HOMEBREW Digest #5910 Wed 07 March 2012

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  Thermocouples ("A. J. deLange")
  RE: Electric PID control question (Bob Sheck)
  Re: Electric PID control question... (mossview5)
  Re: Electric PID control question... ("Jeff Dieterle")
  Re: Electric PID control question... (David Huber)

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---------------------------------------------------------------------- Date: Tue, 06 Mar 2012 23:47:10 -0500 From: "A. J. deLange" <ajdel at cox.net> Subject: Thermocouples Thermocouples are not as accurate as RTD's but even with RTD's there are potential problems so that an RTD installation needs to be calibrated as well. The big issue I have had in my experiences with PID controllers is having a good tuneset for each application. For heating water in the HLT the load is always the same - an HLT full of water. It's easy to come up with a tuneset and as the load is always the same it always works. In mash and decoction vessels the load is quite variable depending on the amount of malt being mashed and the amount of water being used to mash it. Thus one needs a library of tunesets and each one needs to be established. The only way to do this is during a mash and the autotune feature of your controller is interested in auto tuning - not mashing so you will probably have to waste the grain used to obtain the tuneset. Tuning for water in the mashtun has not worked for me. As a consequence I control the mash and decoctions manually (pedally actually - I have a pedal switch I step on to turn on the steam). All the controller does is take and display temperature readings. A.J. Return to table of contents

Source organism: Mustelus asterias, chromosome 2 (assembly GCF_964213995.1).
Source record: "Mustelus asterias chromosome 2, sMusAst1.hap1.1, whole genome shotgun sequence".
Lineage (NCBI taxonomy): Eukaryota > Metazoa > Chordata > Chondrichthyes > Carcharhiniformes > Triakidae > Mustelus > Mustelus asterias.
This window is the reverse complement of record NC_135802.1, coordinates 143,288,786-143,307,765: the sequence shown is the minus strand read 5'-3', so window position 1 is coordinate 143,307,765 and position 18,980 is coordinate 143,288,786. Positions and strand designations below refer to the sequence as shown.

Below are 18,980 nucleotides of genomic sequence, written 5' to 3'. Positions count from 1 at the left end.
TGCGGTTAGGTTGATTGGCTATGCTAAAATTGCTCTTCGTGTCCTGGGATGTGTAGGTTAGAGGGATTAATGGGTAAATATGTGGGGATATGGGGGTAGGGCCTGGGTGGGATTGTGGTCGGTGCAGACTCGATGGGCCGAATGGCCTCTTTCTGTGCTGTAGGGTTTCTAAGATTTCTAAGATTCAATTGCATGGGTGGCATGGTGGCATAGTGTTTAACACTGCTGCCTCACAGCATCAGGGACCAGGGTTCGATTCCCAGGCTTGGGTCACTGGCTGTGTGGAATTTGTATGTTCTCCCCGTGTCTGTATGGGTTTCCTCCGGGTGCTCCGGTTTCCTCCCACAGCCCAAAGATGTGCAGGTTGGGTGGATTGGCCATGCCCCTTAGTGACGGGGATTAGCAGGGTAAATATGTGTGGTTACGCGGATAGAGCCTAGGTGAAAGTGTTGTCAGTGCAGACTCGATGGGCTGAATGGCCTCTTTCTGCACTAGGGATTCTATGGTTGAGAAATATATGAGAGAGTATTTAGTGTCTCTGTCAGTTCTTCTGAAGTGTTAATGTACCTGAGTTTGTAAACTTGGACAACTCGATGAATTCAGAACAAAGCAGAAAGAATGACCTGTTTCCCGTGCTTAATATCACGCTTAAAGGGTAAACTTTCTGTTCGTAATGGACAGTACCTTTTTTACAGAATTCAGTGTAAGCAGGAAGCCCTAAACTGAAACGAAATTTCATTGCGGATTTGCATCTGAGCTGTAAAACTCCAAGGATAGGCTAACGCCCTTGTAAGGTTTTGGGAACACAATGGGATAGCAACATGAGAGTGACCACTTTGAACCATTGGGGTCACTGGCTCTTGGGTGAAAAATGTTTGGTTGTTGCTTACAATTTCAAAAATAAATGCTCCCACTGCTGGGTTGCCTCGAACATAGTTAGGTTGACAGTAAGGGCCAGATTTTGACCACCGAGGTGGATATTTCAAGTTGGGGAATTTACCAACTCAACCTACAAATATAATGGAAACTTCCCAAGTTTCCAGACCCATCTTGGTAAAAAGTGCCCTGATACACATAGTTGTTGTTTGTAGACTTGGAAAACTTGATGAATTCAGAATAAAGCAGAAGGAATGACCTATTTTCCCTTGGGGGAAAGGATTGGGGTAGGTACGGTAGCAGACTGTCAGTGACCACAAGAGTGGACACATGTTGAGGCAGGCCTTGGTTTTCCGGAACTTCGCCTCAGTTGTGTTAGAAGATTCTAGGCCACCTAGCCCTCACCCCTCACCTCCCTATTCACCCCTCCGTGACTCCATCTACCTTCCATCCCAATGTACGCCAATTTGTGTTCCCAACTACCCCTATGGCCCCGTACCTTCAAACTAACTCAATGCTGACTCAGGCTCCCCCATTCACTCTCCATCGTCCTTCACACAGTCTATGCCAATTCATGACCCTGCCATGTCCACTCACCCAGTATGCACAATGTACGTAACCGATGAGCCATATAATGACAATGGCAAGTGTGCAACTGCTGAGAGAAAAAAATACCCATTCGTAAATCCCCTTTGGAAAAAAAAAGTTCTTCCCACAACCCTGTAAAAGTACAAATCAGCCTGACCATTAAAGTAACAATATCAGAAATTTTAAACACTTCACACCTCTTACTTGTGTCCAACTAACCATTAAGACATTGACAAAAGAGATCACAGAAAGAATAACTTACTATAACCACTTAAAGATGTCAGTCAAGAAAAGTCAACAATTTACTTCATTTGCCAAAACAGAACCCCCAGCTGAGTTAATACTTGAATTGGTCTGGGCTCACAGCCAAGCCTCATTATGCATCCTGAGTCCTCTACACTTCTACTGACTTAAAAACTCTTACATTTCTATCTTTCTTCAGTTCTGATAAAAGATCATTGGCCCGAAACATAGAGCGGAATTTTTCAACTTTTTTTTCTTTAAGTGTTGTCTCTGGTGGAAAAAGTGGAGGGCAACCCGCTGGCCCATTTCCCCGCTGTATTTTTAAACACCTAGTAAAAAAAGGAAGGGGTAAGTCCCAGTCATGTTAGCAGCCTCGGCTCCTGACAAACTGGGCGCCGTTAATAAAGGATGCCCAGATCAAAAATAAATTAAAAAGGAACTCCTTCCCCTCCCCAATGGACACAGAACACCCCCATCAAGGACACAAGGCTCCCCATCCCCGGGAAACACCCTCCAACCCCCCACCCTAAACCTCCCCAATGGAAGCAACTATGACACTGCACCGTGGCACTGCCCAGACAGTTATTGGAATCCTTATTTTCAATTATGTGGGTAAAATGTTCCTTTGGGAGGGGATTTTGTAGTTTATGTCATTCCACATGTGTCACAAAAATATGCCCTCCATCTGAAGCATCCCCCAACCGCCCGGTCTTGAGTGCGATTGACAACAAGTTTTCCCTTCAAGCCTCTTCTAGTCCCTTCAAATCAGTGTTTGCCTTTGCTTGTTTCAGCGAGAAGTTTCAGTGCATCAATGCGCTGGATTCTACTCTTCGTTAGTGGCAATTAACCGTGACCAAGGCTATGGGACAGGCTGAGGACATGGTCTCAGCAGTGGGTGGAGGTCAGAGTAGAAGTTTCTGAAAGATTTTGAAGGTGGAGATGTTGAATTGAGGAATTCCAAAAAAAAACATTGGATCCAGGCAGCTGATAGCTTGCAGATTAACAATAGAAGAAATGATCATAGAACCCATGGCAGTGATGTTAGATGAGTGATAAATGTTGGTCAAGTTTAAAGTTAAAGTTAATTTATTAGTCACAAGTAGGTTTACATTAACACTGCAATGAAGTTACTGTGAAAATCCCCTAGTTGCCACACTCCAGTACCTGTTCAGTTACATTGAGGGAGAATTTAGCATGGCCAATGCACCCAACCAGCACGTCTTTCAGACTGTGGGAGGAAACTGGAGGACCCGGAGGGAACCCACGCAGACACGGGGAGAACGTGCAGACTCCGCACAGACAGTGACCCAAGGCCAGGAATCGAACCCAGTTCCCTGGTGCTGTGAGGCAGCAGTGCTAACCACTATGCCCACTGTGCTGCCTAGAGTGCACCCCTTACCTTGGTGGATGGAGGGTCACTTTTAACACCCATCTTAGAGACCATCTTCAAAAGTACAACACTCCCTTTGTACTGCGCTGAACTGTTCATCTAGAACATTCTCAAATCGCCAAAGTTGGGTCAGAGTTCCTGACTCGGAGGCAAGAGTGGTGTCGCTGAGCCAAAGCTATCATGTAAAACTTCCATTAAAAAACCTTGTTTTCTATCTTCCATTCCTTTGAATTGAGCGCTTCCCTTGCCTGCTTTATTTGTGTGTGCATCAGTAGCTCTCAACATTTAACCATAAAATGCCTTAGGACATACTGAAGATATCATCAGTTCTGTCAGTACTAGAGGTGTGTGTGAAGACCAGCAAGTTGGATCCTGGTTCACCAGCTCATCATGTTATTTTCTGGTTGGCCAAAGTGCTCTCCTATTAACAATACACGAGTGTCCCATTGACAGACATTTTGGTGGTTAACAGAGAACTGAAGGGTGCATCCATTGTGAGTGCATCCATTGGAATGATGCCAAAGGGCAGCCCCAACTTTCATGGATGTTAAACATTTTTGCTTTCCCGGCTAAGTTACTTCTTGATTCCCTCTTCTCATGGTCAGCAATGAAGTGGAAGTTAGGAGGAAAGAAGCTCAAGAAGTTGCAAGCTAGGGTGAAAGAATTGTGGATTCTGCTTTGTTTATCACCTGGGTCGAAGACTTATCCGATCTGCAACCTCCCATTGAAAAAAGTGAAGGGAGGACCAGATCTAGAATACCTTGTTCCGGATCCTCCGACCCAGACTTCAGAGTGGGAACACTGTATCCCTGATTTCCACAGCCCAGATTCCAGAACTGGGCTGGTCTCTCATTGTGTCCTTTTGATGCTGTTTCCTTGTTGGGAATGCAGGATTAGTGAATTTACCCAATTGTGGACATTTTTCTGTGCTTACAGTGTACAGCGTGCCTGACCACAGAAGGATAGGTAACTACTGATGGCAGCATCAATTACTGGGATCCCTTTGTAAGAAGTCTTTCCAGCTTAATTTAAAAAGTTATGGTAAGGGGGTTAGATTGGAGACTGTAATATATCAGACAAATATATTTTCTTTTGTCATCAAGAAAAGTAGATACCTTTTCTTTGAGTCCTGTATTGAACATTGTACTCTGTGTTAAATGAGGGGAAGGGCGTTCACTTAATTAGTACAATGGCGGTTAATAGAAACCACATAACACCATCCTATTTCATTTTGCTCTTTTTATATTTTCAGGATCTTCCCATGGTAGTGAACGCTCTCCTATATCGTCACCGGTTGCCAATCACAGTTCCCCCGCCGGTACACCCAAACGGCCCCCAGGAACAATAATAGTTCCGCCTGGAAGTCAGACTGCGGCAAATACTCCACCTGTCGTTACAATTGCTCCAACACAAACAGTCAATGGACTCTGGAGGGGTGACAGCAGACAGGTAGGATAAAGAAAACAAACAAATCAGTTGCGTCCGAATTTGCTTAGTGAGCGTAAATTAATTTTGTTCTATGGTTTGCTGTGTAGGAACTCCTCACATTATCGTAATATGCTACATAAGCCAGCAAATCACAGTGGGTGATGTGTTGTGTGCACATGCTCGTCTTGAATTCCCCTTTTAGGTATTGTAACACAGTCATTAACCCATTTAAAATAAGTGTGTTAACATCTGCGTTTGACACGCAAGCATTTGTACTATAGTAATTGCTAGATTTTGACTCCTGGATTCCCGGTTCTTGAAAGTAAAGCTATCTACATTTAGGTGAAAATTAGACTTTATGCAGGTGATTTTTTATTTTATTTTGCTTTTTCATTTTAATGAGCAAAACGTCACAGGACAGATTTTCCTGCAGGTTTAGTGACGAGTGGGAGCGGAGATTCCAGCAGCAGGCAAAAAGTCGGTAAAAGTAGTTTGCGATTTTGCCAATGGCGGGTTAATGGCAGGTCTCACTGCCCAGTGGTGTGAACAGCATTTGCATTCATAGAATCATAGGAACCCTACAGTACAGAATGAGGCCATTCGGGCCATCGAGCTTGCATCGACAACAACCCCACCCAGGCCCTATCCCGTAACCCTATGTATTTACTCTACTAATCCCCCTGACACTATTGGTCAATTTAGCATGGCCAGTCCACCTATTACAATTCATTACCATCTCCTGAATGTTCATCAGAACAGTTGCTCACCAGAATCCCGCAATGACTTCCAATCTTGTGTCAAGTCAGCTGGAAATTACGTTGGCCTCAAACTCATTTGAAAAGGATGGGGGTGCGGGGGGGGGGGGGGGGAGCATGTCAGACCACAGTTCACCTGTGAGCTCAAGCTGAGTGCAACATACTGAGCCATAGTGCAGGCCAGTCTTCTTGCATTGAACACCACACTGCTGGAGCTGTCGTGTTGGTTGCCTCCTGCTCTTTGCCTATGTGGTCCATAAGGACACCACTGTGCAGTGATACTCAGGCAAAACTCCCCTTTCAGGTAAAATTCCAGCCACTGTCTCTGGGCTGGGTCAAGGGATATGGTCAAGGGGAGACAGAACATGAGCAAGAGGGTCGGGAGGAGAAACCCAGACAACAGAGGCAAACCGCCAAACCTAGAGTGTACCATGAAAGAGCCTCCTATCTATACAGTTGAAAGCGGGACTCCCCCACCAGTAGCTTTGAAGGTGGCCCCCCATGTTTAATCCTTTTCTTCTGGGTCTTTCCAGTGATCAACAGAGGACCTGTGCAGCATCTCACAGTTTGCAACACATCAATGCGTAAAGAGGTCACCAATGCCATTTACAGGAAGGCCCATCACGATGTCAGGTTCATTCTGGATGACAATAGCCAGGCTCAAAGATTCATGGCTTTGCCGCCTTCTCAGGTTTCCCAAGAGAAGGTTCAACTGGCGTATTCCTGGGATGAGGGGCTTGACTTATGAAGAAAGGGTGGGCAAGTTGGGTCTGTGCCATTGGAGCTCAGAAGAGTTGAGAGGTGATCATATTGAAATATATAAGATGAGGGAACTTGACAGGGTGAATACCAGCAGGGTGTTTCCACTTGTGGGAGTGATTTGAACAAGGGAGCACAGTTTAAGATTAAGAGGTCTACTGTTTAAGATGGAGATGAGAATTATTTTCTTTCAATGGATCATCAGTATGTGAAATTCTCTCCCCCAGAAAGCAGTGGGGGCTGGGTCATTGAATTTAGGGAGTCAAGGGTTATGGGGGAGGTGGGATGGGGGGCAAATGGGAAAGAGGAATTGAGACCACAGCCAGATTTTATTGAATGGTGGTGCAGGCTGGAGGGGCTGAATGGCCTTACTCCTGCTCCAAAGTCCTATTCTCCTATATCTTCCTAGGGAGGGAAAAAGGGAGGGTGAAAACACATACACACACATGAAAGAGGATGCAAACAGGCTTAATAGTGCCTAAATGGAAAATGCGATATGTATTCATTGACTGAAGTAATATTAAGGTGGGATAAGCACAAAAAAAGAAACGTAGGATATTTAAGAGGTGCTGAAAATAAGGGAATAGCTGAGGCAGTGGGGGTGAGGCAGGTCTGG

Date: Wed, 7 Mar 2012 00:32:07 -0500 From: Bob Sheck <bobsheck at gmail.com> Subject: RE: Electric PID control question Mike Eyre asked about RTDs and PIDs. Here ya go, Mike: RTDs - or Resistance Temperature Detectors are one type of sensor. There are other types of sensors, thermocouples and they have other names like K, J, etc Best to point you to: http://en.wikipedia.org/wiki/Thermocouple Some other (maybe) useful links are: http://www.omega.com/temperature/pdf/rtd_gen_specs_ref.pdf and http://en.wikipedia.org/wiki/Resistance_thermometer for a really good review of how these things work. That saved me a lot of writing! (and was a good review for me, too!) PIDs have a set-up program and you must tell them (some way or tuther) which type of sensor is attached. Used to be that the HBD was the best place to get information, but now I go straight to google.com when I really want to find something fast. Which in a great way is a troubling thing, as I have been gleaning helpful tips from the HBD since somewhere around 1993 or so. Of course, I still "monitor" it, in the hopes that I may learn something new (which I sometimes do) and also a good friend is a sponsor. Plus, Pat is one helluva good guy for keeping this thing online these many years. Not to mention the rather large group of learned folk who are subject-matter-experts in many areas. Now I'm going to have to send Pat a check, which I have been remiss in for some too-long a time. You should too. Cheers~ - -- Bob Sheck // Down East Alers // Greenville, NC Return to table of contents